Tuesday afternoon I fell down the stairs.
Silas was barking at something, so I trotted down the stairs to see what was wrong. Not because I thought anything was wrong, but because sometimes my checking can get him out of the cycle. Three steps from the bottom I got my feet caught up somewhere. I grabbed at the railing and landed with a thunk on my knees, fortunately on the last (carpeted) stair rather than on the tiled entryway.
I expected neurotic Silas to run from the scary noise. Instead he ran right over, obviously concerned about my well-being. Or, I don’t know, maybe checking to see if I’d invented some terrifying new game, but I prefer the former interpretation.
I’d spent the better part of the day reading about dog nutrition–the canine body reduced to an absolute science. Grams and milligrams, ideal fat ratios, protein percentages. Symptom Y needs nutrient Z. (It’s a very good book. I’ll review it ASAP.)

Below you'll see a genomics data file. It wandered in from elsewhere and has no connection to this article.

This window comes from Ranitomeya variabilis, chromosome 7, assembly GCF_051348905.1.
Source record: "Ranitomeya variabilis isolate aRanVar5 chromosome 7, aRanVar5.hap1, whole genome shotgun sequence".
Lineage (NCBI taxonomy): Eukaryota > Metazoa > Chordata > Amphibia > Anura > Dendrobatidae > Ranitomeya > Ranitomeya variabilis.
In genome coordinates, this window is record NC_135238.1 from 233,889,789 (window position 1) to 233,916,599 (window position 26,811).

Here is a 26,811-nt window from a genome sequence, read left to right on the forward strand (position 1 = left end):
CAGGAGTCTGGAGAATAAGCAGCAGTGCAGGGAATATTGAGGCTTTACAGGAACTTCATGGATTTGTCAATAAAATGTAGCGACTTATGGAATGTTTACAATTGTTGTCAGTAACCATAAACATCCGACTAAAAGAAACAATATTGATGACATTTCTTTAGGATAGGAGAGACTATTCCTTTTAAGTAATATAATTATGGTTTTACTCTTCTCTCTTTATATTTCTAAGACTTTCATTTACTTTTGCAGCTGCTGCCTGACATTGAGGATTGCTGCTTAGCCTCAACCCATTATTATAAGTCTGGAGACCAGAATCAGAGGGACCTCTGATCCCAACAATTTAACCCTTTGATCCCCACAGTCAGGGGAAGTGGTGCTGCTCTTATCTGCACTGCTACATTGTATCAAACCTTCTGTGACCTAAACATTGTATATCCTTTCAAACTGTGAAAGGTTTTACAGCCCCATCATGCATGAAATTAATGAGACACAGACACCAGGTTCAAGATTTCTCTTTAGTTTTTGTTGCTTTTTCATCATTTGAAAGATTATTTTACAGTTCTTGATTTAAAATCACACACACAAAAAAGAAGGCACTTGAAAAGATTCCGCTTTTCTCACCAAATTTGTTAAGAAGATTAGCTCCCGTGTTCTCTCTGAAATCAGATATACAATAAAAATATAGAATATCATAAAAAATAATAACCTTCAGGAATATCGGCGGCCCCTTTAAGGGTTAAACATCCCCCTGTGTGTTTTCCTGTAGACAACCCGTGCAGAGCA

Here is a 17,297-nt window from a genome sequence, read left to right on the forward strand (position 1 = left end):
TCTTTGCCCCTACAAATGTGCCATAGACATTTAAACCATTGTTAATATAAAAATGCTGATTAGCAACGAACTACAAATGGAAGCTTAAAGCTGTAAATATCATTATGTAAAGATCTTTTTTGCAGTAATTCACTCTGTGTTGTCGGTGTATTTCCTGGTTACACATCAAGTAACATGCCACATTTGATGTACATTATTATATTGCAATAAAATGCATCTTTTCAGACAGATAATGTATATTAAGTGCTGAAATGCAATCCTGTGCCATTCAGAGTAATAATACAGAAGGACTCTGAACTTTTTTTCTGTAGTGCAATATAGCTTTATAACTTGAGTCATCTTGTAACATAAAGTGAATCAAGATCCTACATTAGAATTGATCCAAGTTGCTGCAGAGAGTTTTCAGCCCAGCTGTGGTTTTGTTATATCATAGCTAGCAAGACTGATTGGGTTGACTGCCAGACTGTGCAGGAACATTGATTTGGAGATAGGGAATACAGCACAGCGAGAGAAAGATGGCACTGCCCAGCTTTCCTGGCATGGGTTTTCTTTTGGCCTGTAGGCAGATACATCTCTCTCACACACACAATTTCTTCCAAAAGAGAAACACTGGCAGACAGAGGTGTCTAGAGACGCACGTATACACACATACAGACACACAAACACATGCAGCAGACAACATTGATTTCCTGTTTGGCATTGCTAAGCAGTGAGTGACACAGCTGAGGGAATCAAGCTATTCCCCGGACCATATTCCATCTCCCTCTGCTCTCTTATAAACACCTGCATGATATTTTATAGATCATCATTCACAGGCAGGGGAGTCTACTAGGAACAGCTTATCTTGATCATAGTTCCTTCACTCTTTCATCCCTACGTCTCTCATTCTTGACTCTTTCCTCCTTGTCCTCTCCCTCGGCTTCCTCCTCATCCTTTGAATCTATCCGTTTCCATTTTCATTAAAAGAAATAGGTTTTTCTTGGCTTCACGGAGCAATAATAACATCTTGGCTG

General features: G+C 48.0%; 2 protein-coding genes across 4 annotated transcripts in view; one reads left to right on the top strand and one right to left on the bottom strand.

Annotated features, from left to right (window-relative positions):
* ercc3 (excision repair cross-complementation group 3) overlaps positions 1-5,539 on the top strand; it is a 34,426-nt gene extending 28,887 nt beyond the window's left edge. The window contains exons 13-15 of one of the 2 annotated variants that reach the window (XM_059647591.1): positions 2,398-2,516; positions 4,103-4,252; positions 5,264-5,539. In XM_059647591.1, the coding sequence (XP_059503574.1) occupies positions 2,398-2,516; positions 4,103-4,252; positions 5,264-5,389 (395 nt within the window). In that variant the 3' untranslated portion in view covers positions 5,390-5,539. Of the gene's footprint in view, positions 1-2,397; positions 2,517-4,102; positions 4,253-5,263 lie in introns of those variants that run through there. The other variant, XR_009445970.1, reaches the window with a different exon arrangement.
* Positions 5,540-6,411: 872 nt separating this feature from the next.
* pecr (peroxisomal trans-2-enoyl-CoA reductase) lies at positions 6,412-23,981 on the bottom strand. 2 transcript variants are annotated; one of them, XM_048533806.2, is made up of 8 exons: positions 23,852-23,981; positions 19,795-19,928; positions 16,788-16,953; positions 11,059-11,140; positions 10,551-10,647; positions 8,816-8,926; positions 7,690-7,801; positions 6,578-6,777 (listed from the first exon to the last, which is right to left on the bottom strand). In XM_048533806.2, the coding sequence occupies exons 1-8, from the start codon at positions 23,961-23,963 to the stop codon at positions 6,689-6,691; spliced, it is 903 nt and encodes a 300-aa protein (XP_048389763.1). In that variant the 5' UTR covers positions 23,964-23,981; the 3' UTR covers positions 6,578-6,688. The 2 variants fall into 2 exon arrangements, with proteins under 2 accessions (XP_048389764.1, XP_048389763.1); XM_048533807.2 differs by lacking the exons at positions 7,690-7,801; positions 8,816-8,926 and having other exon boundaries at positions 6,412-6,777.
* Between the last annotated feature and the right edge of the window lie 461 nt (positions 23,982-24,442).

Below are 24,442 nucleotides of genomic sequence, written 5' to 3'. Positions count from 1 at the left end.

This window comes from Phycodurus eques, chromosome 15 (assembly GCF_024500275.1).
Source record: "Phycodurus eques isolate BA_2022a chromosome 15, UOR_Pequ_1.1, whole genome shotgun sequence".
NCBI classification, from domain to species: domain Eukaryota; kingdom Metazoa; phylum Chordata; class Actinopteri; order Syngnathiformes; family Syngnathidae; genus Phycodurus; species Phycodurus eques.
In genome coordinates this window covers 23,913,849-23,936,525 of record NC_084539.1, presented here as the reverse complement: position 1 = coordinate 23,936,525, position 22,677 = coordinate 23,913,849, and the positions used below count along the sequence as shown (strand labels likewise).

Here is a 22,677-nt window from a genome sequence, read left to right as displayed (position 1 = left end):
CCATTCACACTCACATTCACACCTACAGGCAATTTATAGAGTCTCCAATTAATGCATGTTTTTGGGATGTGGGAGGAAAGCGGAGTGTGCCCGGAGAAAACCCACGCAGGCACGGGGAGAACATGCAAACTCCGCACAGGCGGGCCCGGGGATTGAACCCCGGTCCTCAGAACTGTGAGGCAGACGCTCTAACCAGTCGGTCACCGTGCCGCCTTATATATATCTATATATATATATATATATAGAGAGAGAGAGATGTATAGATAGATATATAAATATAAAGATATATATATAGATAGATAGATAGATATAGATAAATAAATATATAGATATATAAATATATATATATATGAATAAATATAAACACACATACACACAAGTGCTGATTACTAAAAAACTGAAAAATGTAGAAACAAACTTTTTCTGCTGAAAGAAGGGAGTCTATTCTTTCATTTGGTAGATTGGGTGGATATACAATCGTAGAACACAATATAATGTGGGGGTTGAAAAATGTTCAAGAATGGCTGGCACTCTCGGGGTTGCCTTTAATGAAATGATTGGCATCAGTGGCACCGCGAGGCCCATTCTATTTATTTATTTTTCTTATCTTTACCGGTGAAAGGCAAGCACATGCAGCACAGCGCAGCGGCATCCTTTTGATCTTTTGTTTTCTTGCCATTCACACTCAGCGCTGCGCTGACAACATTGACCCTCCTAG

Then I clicked on Patricia McConnell’s DVD of For the Love of a Dog. As part of her opening remarks, she says, to sum up, that we like to intellectualize our relationships with our dogs as much as possible. We have training constructed as science, with extensive research and emphasis on precision–and dogs have, largely, benefitted from that.
But, of course, what our relationships are actually about are emotions. “People didn’t refuse to evacuate New Orleans,” she says, “because they had a rational, intellectual connection with their dogs.”
That’s when, for the record, I started to sob into my salad. This is what happens when you over-intellectualize your life. The messy stuff comes out . . . messily.